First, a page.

‘Most women at one time or another have faked it,’ says Sally Albright, in the iconic diner scene of When Harry Met Sally.
And she’s not wrong.
By now, we’ve all heard of the orgasm gap. Insights from the International Academy of Sex Research found that 95% of heterosexual men usually or always orgasm during sex, compared to only 65% of heterosexual women.
It’s perhaps not surprising then, that three out of four women have at some point faked an orgasm.
While we know that sex is not a goal-based activity, getting there is pretty great. But for many, the orgasm is a tricky mistress, and the environment has to be just right to reach peak pleasure.
Vanessa Feltz recently revealed that she faked orgasms during her relationship with ex-partner, Ben Ofoedu.
According to her, sometimes, it’s just good manners.
She said: ‘Sometimes your partner is trying every trick in the book. They have been twiddling and licking and flicking. They’re absolutely 10/10 for effort.
‘I’m not saying do it every time but on those occasions – when you’re not concentrating and thinking about defrosting the freezer and are never going to get there – you’ve got to fake it, it’s only polite.’
Of course, there are actually many different reasons why people choose to fake it – from wanting to end a particular form of sexual play to using it as a way to avoid talking about sexual discrepancies.
But it’s not all doom and gloom. Some say that faking an orgasm – from contractions to moans – helps get the body in the mood to have a real one.
So if you are faking it, should you come clean?
Sex and relationships expert, Ness Cooper, says it all depends on why you’re faking in the first place.
She says: ‘If you’re faking orgasm due to sexual difficulties or imbalances in your relationships, talking about it can help you both find a solution.
‘However, if you feel happy and even gain positive feelings from faking orgasms, they may not be as bad as some make out – some may even enjoy the performative moments that come from faking it.
‘I don’t think it helps shaming individuals for something they wish to do during consensual sex.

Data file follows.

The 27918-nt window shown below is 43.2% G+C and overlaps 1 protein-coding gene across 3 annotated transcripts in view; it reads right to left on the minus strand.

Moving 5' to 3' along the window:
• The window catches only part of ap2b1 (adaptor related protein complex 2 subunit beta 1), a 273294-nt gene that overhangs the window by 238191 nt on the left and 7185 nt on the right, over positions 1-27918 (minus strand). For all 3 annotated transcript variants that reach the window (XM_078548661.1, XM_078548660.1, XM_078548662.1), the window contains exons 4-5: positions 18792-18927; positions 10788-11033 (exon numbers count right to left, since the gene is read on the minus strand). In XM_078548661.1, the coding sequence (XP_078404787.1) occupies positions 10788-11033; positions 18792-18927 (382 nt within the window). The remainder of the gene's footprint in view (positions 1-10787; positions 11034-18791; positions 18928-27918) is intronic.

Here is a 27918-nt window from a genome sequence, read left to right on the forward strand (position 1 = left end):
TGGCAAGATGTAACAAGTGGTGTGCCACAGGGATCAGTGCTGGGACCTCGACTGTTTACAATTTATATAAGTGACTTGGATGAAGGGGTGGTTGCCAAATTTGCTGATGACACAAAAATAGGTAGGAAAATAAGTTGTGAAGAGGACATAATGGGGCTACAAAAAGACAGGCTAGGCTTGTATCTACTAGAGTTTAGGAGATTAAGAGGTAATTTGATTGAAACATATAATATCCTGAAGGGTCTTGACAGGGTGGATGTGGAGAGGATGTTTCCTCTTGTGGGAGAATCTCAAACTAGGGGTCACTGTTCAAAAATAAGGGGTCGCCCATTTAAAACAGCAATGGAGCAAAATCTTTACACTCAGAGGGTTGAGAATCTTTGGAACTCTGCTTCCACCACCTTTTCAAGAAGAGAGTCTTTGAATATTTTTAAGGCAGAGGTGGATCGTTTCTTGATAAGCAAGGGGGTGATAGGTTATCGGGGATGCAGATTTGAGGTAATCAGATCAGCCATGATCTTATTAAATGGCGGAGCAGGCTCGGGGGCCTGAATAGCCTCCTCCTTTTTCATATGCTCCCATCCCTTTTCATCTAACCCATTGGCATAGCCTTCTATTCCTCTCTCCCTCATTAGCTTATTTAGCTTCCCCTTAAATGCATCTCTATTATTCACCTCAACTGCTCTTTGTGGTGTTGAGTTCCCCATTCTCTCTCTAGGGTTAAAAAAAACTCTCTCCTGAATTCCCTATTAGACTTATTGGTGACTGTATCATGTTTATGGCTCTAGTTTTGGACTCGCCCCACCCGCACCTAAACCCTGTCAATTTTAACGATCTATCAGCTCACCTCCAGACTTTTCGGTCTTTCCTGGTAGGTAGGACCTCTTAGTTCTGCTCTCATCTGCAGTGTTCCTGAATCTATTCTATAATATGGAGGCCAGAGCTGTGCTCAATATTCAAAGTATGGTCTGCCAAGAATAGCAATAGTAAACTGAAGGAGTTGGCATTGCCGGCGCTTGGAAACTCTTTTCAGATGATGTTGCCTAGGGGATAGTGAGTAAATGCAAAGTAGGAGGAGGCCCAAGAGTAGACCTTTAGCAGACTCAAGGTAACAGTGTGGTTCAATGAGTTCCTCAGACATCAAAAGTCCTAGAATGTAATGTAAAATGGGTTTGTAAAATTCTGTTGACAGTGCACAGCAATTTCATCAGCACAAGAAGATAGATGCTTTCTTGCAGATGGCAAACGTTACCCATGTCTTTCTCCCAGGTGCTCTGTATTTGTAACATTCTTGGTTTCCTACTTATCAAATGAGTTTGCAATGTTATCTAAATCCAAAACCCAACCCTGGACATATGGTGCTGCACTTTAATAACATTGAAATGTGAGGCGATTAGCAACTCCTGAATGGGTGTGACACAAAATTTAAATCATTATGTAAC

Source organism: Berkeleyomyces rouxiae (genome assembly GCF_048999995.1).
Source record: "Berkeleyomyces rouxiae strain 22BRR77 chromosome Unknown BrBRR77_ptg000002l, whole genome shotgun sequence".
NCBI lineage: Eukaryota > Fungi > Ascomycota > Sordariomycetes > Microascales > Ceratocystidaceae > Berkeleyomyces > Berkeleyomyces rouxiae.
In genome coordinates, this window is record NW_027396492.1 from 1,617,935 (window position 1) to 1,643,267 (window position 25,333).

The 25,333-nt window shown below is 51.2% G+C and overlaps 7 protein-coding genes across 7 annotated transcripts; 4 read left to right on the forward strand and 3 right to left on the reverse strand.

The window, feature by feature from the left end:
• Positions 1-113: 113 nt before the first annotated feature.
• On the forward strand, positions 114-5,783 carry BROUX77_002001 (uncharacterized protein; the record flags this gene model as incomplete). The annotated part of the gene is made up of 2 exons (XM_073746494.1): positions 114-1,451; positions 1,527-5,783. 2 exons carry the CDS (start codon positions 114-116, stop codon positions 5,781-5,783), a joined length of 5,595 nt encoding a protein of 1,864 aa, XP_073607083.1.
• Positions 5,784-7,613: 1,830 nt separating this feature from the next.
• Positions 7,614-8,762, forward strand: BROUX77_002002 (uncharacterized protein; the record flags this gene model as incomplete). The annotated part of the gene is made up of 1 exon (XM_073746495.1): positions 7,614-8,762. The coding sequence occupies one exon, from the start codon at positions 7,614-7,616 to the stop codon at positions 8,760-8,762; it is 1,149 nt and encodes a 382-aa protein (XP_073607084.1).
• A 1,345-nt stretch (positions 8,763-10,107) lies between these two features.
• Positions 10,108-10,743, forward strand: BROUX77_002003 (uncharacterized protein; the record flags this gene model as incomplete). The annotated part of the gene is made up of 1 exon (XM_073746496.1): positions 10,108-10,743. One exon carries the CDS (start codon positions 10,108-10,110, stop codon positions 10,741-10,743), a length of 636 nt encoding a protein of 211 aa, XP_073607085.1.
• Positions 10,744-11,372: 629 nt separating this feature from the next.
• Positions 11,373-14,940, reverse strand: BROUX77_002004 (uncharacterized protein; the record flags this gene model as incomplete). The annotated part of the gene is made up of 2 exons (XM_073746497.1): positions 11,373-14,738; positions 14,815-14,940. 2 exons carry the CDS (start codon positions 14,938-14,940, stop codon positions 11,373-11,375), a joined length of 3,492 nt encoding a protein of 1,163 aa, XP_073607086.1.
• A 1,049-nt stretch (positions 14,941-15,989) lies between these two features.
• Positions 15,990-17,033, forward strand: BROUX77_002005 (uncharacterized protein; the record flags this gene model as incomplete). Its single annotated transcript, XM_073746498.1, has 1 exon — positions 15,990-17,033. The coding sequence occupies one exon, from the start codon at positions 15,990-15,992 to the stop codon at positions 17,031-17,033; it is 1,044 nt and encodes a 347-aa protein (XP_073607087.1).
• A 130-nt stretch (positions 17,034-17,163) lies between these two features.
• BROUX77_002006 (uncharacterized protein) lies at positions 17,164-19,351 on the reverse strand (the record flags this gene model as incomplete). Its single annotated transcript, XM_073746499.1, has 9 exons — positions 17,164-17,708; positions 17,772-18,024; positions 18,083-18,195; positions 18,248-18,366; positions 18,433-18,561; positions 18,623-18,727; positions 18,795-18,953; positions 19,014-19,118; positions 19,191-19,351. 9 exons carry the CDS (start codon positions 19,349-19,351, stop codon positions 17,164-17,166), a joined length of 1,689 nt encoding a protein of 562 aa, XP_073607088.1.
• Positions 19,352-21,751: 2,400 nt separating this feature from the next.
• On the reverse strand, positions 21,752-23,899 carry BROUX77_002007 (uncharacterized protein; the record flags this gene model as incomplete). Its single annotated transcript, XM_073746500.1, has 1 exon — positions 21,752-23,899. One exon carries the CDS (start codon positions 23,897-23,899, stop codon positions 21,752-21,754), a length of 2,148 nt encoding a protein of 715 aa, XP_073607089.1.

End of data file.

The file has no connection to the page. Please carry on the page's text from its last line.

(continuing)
‘It’s also worth remembering that sex or masturbation doesn’t have to involve orgasms, and due to past education and societal expectations, many of us have been led to falsely believe that orgasms define – and end – sex.’
However, if faking orgasms is something you want to move away from and stop, Ness has some advice.
She explains: ‘If you’re faking orgasms and want to talk about it to your partner, don’t blame them, they simply may not have learned how to help someone orgasm.
‘Educate them with conversations around what you enjoy sexually, and even show them methods you prefer when it comes to self-pleasure and reaching orgasm.
‘If it’s just partnered sex you fake orgasms in, having conversations about sex toys can help you talk about how they may lead to better, or more frequent, orgasms.
‘Attending sex and relationship coaching or therapy with a partner can help you become more aware of how your body gets turned on, and the phrases of orgasm it goes through during stimulation from masturbation and sex.’
And if things feel a little awkward after you’ve had this chat, Ness encourages couples to give it time.
She says: ‘Understand that it can take a while for feelings around finding out a partner has been faking orgasms to settle.
‘Your partner may be confused and unsure about their sexual ability, but reassure them it’s all just part of learning how each others bodies work and enjoy sex.
‘Some may find their self-esteem knocked a bit, due to how giving orgasms is seen by society as a sign of masculinity and being a “man”.
‘But it’s more important to focus on what it means for you and your sexual partner and whether or not it works for you. What makes you both happy when it comes to sex?’
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